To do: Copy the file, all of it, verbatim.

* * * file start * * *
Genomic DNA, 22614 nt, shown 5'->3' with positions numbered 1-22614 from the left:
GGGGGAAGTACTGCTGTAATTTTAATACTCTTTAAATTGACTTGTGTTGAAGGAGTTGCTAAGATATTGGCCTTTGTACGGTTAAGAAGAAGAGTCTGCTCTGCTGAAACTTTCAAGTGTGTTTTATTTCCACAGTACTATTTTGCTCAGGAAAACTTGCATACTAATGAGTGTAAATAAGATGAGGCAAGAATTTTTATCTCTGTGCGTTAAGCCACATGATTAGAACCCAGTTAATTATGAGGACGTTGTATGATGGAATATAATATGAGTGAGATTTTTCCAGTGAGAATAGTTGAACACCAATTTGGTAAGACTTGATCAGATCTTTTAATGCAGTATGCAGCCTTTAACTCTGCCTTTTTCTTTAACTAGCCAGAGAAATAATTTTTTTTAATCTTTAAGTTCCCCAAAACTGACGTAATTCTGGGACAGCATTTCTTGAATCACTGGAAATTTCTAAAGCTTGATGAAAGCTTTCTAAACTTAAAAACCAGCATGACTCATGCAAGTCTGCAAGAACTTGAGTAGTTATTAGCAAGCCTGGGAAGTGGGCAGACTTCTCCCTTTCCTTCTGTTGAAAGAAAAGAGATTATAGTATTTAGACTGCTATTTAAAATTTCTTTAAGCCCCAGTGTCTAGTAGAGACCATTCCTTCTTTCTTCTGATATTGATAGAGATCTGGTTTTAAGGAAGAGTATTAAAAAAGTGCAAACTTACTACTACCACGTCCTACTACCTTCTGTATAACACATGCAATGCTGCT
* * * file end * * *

Genomic DNA, 22614 nt, shown 5'->3' with positions numbered 1-22614 from the left:
GGGGGAAGTACTGCTGTAATTTTAATACTCTTTAAATTGACTTGTGTTGAAGGAGTTGCTAAGATATTGGCCTTTGTACGGTTAAGAAGAAGAGTCTGCTCTGCTGAAACTTTCAAGTGTGTTTTATTTCCACAGTACTATTTTGCTCAGGAAAACTTGCATACTAATGAGTGTAAATAAGATGAGGCAAGAATTTTTATCTCTGTGCGTTAAGCCACATGATTAGAACCCAGTTAATTATGAGGACGTTGTATGATGGAATATAATATGAGTGAGATTTTTCCAGTGAGAATAGTTGAACACCAATTTGGTAAGACTTGATCAGATCTTTTAATGCAGTATGCAGCCTTTAACTCTGCCTTTTTCTTTAACTAGCCAGAGAAATAATTTTTTTTAATCTTTAAGTTCCCCAAAACTGACGTAATTCTGGGACAGCATTTCTTGAATCACTGGAAATTTCTAAAGCTTGATGAAAGCTTTCTAAACTTAAAAACCAGCATGACTCATGCAAGTCTGCAAGAACTTGAGTAGTTATTAGCAAGCCTGGGAAGTGGGCAGACTTCTCCCTTTCCTTCTGTTGAAAGAAAAGAGATTATAGTATTTAGACTGCTATTTAAAATTTCTTTAAGCCCCAGTGTCTAGTAGAGACCATTCCTTCTTTCTTCTGATATTGATAGAGATCTGGTTTTAAGGAAGAGTATTAAAAAAGTGCAAACTTACTACTACCACGTCCTACTACCTTCTGTATAACACATGCAATGCTGCT